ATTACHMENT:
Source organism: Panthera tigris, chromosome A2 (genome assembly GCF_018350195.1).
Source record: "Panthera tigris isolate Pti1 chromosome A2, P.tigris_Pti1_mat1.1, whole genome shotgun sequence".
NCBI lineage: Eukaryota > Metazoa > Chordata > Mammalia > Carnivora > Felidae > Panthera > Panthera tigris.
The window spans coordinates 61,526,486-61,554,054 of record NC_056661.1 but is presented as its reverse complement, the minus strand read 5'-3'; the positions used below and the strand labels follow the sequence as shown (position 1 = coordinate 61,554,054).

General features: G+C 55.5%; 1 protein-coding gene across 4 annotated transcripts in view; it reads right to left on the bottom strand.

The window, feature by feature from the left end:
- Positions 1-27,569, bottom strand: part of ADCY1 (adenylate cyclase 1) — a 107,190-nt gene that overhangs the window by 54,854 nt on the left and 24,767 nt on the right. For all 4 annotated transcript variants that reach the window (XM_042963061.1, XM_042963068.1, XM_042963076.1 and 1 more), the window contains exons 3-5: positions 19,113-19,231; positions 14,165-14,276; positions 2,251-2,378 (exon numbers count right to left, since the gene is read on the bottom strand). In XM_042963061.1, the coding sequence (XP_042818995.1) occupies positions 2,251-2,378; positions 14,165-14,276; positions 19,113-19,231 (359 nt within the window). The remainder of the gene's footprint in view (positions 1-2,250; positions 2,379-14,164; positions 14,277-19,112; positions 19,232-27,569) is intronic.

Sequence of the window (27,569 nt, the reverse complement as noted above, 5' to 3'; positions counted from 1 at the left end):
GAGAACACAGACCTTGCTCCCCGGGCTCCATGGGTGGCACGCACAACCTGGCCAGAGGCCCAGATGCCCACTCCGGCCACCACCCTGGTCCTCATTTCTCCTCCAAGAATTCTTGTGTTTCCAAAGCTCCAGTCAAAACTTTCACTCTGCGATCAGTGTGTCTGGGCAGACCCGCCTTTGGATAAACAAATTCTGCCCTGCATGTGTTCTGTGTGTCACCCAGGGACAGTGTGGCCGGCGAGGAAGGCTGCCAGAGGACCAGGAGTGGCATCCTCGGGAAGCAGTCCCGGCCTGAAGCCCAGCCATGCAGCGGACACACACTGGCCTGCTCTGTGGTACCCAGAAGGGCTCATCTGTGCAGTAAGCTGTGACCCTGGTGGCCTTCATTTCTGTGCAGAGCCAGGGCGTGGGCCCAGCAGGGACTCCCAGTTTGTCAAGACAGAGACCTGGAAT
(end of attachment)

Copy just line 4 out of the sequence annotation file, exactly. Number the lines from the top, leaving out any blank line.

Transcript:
The window spans coordinates 61,526,486-61,554,054 of record NC_056661.1 but is presented as its reverse complement, the minus strand read 5'-3'; the positions used below and the strand labels follow the sequence as shown (position 1 = coordinate 61,554,054).